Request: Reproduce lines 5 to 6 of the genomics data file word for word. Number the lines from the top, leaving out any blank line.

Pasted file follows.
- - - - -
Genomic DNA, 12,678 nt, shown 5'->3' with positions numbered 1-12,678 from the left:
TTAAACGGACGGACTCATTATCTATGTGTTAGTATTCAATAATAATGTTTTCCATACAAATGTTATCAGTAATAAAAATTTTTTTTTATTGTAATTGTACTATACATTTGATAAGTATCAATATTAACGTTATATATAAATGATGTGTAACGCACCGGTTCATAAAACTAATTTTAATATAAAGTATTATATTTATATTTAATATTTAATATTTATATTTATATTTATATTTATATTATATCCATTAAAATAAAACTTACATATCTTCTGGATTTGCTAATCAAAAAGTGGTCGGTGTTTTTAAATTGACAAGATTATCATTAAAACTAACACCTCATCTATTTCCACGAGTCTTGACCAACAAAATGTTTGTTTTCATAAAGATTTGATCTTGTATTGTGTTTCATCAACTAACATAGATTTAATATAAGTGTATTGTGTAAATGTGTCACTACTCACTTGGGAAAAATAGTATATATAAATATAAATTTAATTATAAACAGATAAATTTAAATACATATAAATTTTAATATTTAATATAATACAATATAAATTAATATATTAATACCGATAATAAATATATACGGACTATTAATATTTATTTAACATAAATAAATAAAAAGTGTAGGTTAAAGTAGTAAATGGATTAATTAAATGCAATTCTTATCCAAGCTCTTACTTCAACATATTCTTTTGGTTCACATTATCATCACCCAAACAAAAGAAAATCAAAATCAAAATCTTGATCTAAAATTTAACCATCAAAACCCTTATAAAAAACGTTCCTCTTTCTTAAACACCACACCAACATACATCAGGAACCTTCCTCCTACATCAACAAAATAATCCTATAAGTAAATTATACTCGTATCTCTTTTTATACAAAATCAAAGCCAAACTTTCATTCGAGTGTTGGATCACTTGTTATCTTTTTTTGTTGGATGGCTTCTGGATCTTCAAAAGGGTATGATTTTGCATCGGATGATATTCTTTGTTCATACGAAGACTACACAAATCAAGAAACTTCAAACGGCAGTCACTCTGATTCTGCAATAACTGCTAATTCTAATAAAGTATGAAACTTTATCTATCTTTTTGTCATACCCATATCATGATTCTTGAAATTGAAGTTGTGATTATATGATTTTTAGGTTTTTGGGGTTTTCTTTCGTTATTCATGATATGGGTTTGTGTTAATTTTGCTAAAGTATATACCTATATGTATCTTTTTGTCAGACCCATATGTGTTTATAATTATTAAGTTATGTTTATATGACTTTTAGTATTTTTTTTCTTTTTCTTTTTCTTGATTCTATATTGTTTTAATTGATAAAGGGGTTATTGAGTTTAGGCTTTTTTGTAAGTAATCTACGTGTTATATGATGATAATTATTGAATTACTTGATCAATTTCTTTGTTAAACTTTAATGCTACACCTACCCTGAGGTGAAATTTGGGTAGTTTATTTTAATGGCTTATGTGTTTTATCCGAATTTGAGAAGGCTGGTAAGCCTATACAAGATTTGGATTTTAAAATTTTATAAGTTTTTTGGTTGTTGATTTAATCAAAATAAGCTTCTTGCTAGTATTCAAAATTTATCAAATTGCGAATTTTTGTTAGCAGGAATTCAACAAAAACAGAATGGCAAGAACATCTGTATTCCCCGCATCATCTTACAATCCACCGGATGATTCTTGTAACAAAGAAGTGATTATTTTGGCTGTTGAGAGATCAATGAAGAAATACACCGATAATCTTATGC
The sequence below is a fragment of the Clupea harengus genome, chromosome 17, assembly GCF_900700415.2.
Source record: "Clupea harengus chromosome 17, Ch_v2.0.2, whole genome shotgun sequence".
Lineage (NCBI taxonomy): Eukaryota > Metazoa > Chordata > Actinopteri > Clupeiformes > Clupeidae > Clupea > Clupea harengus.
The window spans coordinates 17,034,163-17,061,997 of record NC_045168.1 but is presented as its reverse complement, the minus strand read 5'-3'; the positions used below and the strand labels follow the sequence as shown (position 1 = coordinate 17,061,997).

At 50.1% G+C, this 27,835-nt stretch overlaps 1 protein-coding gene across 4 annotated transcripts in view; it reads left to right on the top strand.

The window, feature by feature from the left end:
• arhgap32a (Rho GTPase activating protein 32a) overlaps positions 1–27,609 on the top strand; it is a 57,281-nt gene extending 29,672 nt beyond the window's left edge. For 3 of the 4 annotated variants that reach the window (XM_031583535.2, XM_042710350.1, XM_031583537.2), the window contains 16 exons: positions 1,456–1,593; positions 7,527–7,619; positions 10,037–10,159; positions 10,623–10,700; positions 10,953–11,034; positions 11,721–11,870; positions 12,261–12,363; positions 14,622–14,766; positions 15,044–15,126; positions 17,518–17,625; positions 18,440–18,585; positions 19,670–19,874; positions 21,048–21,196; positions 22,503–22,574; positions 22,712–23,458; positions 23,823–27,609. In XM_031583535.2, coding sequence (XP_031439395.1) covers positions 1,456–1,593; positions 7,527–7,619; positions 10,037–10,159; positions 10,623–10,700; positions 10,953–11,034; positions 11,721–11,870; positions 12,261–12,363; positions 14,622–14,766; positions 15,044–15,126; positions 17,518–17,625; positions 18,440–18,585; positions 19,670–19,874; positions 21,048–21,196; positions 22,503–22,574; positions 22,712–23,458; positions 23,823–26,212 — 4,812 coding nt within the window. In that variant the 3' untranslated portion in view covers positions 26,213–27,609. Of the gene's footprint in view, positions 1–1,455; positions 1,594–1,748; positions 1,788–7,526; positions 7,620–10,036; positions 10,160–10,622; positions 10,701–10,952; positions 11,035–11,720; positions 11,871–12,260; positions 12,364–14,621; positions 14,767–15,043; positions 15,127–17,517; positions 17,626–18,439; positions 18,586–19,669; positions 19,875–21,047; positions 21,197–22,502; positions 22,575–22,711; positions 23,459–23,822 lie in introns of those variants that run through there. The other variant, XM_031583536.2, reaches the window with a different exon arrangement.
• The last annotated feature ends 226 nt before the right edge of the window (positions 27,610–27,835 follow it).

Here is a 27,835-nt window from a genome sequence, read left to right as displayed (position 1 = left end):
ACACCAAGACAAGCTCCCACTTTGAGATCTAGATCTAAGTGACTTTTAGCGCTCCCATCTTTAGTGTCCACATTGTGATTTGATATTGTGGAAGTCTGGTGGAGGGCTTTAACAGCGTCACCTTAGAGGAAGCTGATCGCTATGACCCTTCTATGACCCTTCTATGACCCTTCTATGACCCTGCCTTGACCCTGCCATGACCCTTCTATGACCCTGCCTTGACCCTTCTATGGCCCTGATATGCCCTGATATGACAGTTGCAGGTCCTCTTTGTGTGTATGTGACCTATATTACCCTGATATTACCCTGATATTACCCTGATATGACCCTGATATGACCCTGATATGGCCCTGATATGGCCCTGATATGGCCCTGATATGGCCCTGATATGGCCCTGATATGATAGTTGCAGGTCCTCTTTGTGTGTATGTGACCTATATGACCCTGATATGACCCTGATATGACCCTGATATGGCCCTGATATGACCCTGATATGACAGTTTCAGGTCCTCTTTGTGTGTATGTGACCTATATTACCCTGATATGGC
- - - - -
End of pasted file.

Lineage (NCBI taxonomy): Eukaryota > Metazoa > Chordata > Actinopteri > Clupeiformes > Clupeidae > Clupea > Clupea harengus.
The window spans coordinates 17,034,163-17,061,997 of record NC_045168.1 but is presented as its reverse complement, the minus strand read 5'-3'; the positions used below and the strand labels follow the sequence as shown (position 1 = coordinate 17,061,997).